Robert Mugabe faced the threat of impeachment by his own party on Monday, after his shock insistence he still holds power in Zimbabwe despite a military takeover and a noon deadline to end his 37-year autocratic rule.
In a televised address late Sunday, the 93-year-old veteran leader defied expectations he would quit, pitching the country into a second week of political crisis.
The speech provoked anger and disbelief among many Zimbabweans, fuelling concerns that Mugabe could face a violent backlash.
His once-loyal Zanu-PF party – who has already sacked him and told him to resign as head of state – warned it would seek to impeach him if he failed to quit by midday. The party has yet to comment on its next steps after that deadline passed.
The army was expected to hold a briefing in response to the crisis triggered by Mugabe’s refusal to go.
As the Zanu-PF deadline passed, a noisy group of demonstrators gathered at the University of Zimbabwe in Harare to call for Mugabe to stand down.
Mugabe’s speech capped an extraordinary weekend that saw Zimbabweans celebrate and vent their anger in ways that, just a week earlier, would have been brutally repressed.
But their joy quickly turned to despair as Mugabe brushed aside the turmoil — blithely declaring he would chair a top-level meeting of the party that had just disavowed him.
‘He’s lost his marbles’
Chris Mutsvangwa, head of the influential war veterans’ association, called for less restrained protests than those staged at the weekend in an effort to dislodge Mugabe.
“Save the country further turmoil. If not, we are bringing the people of Zimbabwe back to the streets,” he said Monday, as he also threatened legal action against the president.
“This time there will be a sit-in. We are not going to be leaving Harare until this guy is gone.
“He’s lost his marbles.”
Though Mugabe has struggled with public speaking in recent years, the wily statesman appeared alert and attentive as he delivered his speech that made no mention of stepping down.
“We will continue with the momentum to make sure Mugabe is history. It might take days and weeks, but Mugabe is on how way out,” said Charles Muramba, a 46-year-old bus driver.
“Arrogant Mugabe disregards ZANU-PF,” screamed the front page of the Daily News on Monday.
The crisis erupted on November 13 over a factional squabble to succeed the ailing president.
Mugabe’s wife Grace, 52, secured prime position to succeed him, sidelining the vice president, Emmerson Mnangagwa, who was fired.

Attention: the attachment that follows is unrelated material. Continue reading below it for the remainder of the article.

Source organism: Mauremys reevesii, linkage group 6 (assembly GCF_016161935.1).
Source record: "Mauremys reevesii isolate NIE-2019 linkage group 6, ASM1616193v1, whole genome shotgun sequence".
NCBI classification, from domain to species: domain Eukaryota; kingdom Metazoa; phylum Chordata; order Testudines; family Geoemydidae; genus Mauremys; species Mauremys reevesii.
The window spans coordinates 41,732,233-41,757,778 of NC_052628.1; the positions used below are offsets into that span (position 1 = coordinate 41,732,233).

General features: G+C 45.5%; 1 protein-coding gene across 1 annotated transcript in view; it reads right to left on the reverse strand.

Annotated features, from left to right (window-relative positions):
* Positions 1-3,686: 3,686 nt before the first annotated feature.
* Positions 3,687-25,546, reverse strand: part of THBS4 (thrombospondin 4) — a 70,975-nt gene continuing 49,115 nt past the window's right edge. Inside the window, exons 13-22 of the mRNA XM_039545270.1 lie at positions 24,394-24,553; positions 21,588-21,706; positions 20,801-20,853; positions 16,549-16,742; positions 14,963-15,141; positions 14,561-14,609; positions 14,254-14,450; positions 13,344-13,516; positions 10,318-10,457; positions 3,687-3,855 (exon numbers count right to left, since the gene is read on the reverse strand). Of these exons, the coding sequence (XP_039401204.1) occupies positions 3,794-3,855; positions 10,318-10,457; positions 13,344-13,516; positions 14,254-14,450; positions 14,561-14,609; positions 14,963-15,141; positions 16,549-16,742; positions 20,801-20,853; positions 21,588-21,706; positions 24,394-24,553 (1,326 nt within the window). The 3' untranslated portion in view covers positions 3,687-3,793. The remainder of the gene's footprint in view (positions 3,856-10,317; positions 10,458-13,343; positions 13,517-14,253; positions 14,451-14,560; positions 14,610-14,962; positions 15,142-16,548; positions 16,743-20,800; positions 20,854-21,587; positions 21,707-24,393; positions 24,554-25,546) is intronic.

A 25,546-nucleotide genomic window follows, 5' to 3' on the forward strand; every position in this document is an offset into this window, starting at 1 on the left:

But Mnangagwa, 75, has close ties to the army and the powerful war veterans.
After he fled abroad, the army took over the country and placed Mugabe under house arrest.
The army has insisted its action does not amount to a coup but was intended as a police action to arrest allegedly corrupt supporters of the highly ambitious first lady.
When Mugabe refused to step down following behind-the-scenes talks, the generals unleashed people power.
In scenes reminiscent of Zimbabwe’s independence in 1980, crowds packed the cities, waving flags and chanting for Mugabe to resign.
On Sunday ZANU-PF dismissed him as its leader and demanded he resign as head of state, naming Mnangagwa as the new party chief.
But impeaching Mugabe, who is the only leader most Zimbabweans have ever known, would require a two-thirds supermajority in both houses of Zimbabwe’s parliament which is due to resume on Tuesday.
Mugabe seemed unfazed in his speech and made no reference to the hostile chorus calling for him to go, describing last week’s dramatic military intervention as “no threat” to his rule.
Derek Matyszak, an analyst at the Pretoria-based Institute for Security Studies, said Mugabe’s address raised the stakes even further.
“It’s absolutely astounding. Mugabe behaves as if nothing Zanu-PF said (Sunday) was of any relevance,” he told AFP.
Some sources suggest Mugabe has been battling to delay his exit in order to secure a deal that would guarantee future protection for him and his family.
Mugabe was a key figure in the war that wrested power from the white colonial government that ran the former Rhodesia.
He took office as prime minister in 1980, surfing a wave of goodwill, and later became president.
But his reputation was swiftly tarnished by his authoritarian instincts, rights abuse and economic ineptitude. Eventually his country was shunned by the West.
Output has halved since 2000 when many white-owned farms were seized, leaving the key agricultural sector in ruins. – Agence France-Presse
This article has been updated to reflect the passing of the noon deadline.